I beg to move:—

That the Seanad request the Government to expedite the hearing of claims for compensation in the case of persons who have suffered losses prior to the 11th July, 1921.

This is a subject which I have touched upon before, and which affects many people in the country districts. Everybody is aware, I think, that post-Truce claims in Dublin have been met to a certain extent. We who suffered losses in the country certainly do not grumble at that, but I know of cases in which decrees were given a year ago where no compensation has yet been paid. Figures have been given in the Dáil by the Minister for Finance, showing that claims to a large amount have been paid. I think I am right in saying that Dublin was included in that financial statement. I think the claims were all lumped together—the country claims and the claims dealt with in the city of Dublin. In the country, however, the fringe of these claims has hardly yet been touched. The hearing of them before the judges has not even taken place. I am perfectly aware that the judges have a great deal of work to do, and that the pre-Truce claims have to be dealt with. These claims have to come before a Commission. In the meantime, those people in the country districts who have suffered losses since 1921, are beginning to get excessively anxious, and wish to know when their claims are going to be dealt with.


Your motion says "prior to the 11th July, 1921." Should it not be "subsequent to the 11th July, 1921"?

I am dealing with post-Truce claims, and the motion can be altered, as suggested. It bears very hard on those who are prepared to reconstruct, and also on those who wish to rebuild on another site. I allude to those whose houses have been burned, and in this category those who wish to live at home in the Free State, and also those whose lives have been made unbearable by raids, by cattle-driving, by stealing, and by burglary. The Minister for Finance has dealt with pre-Truce claims in his Budget speech. He said:

"Also the awards made by the Compensation Commission in dealing with pre-Truce damage, did not involve such large payments as was at one time expected, while in cases where payment is due only on fulfilment of a building condition, applicants have been slow in taking steps to carry out this condition."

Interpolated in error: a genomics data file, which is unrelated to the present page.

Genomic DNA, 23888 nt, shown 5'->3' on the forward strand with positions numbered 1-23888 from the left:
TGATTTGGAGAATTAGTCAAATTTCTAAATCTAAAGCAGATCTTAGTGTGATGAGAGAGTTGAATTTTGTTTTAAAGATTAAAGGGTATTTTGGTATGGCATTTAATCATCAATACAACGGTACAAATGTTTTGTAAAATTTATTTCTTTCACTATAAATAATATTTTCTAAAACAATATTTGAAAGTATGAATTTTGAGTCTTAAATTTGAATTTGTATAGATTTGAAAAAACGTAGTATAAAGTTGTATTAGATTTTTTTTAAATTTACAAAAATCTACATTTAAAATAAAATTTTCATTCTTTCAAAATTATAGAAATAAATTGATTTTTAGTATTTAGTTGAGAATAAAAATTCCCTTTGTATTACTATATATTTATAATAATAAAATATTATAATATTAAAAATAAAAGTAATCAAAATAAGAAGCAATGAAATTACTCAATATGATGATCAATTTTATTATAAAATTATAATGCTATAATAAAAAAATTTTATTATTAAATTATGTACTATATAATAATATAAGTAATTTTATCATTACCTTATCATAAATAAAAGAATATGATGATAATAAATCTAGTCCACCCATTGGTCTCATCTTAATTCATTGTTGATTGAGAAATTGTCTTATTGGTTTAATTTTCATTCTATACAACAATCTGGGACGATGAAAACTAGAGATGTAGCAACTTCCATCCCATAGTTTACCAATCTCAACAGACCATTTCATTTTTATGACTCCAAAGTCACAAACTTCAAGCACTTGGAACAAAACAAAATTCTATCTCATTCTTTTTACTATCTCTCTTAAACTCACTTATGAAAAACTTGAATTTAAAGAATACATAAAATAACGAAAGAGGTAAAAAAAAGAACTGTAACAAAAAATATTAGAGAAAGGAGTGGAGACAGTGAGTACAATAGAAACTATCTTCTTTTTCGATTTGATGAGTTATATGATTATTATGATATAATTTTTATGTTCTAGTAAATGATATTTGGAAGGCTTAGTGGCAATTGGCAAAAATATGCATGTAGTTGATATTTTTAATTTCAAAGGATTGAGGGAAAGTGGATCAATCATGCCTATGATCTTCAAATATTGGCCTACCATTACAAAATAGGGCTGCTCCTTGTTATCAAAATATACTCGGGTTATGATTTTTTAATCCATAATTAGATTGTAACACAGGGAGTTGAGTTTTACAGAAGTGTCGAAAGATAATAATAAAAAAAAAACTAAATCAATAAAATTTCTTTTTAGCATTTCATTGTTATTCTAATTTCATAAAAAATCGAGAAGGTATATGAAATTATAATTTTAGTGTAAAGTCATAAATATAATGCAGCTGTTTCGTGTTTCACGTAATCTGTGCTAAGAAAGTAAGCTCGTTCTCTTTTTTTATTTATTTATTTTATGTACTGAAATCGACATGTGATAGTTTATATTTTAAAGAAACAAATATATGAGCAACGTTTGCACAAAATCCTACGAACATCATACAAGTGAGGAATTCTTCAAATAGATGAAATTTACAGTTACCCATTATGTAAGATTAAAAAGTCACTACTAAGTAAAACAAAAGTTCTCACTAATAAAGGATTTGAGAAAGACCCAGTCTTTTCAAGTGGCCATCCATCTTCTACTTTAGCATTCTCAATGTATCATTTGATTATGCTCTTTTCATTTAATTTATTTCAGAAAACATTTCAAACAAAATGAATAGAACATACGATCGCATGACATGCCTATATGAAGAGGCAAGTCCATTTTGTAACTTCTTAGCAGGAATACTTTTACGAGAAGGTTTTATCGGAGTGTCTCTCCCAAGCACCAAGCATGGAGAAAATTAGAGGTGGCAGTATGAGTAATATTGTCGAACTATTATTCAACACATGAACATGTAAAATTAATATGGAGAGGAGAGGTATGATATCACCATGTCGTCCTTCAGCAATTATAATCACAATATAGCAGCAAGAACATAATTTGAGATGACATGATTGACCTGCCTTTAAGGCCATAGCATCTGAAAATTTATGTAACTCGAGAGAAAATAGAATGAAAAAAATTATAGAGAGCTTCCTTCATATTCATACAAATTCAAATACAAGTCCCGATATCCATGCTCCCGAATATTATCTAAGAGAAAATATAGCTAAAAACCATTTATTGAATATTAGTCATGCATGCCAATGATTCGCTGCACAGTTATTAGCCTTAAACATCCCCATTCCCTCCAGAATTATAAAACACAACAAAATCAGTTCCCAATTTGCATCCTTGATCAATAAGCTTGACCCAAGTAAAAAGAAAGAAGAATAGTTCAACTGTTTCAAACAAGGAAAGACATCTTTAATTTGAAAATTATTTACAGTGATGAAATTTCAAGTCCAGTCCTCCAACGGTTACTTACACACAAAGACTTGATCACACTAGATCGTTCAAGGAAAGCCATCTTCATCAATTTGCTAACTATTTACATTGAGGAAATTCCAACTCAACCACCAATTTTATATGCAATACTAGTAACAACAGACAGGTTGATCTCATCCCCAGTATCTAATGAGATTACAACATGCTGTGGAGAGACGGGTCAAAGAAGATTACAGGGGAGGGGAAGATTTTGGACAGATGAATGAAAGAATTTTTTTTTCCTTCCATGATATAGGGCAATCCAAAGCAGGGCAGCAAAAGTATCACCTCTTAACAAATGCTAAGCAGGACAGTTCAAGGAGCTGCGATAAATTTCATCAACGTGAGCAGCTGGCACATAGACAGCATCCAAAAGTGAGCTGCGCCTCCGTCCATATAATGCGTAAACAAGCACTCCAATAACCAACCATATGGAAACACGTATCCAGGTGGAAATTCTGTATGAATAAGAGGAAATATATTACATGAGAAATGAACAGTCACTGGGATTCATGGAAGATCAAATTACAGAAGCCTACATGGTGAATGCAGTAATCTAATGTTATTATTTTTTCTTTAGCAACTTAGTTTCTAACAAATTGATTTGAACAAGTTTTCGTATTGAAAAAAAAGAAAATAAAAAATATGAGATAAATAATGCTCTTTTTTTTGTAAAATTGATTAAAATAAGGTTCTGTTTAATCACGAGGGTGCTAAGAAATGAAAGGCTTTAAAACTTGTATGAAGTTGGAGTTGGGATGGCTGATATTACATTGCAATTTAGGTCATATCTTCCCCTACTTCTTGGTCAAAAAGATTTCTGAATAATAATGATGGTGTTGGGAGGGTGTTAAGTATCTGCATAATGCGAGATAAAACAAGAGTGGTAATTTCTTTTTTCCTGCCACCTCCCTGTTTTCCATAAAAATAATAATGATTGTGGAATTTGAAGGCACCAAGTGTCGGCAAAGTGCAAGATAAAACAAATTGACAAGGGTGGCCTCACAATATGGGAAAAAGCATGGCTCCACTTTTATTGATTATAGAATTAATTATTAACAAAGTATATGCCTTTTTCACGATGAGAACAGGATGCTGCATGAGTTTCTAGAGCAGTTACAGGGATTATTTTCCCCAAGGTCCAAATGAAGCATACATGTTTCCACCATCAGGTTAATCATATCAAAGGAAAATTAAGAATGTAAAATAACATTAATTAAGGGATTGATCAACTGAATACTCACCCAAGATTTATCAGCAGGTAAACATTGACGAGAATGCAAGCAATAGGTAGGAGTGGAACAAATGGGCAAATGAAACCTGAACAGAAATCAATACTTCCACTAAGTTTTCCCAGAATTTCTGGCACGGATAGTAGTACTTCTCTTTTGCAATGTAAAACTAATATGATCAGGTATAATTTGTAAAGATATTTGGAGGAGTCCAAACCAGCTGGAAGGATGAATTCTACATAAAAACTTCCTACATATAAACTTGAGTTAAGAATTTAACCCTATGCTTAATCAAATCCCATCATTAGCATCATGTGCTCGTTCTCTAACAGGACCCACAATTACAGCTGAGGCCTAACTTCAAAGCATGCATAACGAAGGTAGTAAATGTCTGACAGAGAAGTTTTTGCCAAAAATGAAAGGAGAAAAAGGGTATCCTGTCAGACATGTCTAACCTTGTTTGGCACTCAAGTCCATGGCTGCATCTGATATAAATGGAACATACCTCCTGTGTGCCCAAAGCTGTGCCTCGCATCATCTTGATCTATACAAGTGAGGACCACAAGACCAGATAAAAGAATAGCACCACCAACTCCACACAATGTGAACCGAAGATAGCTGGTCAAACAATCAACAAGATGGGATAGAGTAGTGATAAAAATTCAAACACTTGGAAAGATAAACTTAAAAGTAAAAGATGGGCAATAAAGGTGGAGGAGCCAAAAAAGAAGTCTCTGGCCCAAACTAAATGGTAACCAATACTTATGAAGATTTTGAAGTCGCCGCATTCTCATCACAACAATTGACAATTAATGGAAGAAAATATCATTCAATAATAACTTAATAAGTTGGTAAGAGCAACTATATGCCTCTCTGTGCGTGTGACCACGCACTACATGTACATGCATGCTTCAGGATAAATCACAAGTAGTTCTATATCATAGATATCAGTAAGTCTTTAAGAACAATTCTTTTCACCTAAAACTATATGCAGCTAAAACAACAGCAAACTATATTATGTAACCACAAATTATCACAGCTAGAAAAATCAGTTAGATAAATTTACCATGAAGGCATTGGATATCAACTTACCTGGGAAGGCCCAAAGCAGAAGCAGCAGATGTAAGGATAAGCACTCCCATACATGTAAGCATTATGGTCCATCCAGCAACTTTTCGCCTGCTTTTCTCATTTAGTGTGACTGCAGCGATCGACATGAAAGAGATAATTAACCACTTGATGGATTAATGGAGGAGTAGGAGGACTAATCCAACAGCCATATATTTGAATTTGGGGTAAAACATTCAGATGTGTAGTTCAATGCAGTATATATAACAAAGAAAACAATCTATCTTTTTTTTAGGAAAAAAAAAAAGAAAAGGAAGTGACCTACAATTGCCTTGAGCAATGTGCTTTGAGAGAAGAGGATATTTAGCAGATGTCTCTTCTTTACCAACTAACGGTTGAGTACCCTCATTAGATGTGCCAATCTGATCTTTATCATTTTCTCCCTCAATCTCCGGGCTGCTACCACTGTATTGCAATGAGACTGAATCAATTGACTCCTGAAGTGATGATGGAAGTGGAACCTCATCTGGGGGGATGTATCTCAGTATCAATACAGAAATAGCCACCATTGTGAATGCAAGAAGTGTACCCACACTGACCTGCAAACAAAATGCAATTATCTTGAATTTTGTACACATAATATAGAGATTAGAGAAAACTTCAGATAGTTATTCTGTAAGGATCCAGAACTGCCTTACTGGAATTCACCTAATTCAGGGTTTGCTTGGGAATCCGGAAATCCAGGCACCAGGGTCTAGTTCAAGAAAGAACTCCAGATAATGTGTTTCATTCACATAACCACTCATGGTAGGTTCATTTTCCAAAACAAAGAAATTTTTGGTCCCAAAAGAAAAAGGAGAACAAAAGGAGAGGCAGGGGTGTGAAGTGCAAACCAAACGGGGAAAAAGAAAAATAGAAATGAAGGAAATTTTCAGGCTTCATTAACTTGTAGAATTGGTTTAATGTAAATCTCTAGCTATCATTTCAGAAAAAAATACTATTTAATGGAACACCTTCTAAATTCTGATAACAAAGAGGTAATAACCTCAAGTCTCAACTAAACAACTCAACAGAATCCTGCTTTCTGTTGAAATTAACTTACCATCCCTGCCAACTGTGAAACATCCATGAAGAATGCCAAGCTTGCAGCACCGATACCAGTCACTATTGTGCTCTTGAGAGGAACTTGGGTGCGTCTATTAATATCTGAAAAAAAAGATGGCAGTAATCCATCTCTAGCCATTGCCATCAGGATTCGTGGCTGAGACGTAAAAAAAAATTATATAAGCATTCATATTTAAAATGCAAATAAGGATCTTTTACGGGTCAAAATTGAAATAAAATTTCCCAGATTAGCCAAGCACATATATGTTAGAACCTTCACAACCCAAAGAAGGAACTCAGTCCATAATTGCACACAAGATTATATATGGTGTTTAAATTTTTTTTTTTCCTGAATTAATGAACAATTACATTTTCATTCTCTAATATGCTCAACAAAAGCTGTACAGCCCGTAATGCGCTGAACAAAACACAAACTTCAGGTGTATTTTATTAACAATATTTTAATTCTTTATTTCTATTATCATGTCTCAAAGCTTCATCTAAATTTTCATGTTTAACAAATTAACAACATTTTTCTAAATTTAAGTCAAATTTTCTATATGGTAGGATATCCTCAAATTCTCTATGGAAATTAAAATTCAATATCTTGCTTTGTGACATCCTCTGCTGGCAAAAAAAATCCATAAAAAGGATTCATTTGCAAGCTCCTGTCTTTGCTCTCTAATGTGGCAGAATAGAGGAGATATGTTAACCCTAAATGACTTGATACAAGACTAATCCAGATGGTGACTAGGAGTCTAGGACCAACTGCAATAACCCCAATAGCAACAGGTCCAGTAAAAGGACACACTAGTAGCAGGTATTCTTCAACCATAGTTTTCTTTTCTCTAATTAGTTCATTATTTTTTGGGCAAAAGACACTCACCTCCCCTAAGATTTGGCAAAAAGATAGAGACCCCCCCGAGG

That is pre-Truce.

I have read the whole of the speech on the Budget two or three times, and the only mention of post-Truce claims is this:—

"Again, on the expenditure side, the debt charge has not yet reached its full development, and in particular a substantial addition to the burden under this head may be expected through the creation of Compensation Stock in settlement of awards under the Damage to Property (Compensation) Act."

As you know, that is an Act that was very fully discussed in the Seanad. In the Budget cake, if I may so call it, that the Minister for Finance has presented to the Free State, there are plenty of currants, but I do not think you will find in it many plums. As the Minister truly remarked, "the protection duties will give us a limited but sufficient experiment in the use of a tariff for the stimulation of Irish industry." To that I say, "amen." But we want to pay our debts. From what I saw during the last two days, at some races that everybody seemed to attend, there appears to be plenty of money amongst the people of the Free State.

The wrong people have it.

I heard a remark, "the wrong people." I do not know if I am included in that category. I may as well say it has been stated that there were 6,000 motor cars in the vicinity of the course at Punchestown races on the first day. I do not say that all the motors got there, but the occupants did. That, of course, is material to what I am speaking about, as the occupants had to pay to go in. I can quite understand any Finance Minister in any country where two taxes, income tax and super-tax, are in existence, under such circumstances, saying, "I do not know why I should reduce income tax and super-tax." I believe it to be perfectly true that there is plenty of money in the country for people to amuse themselves. Therefore, I do not think grumblers have very much right to say what they are saying. I was glad to see the Ministers and the Governor-General taking a holiday. In these days of rush, hurry and vulgarity it is a good thing to shut the office desk and go for a few hours' fun and for a look occasionally at the green fields. So far as the finances of the Free State are concerned, I am an optimist. I am not pessimistic. I hope that you, sir, will pass it on to those responsible for the Government of the Free State that when a year has elapsed from the date of the introduction of these protective duties they should float another loan. The credit of the State is good. The motto should be "Pay your debts and smile."

Motion, as amended, put and agreed to.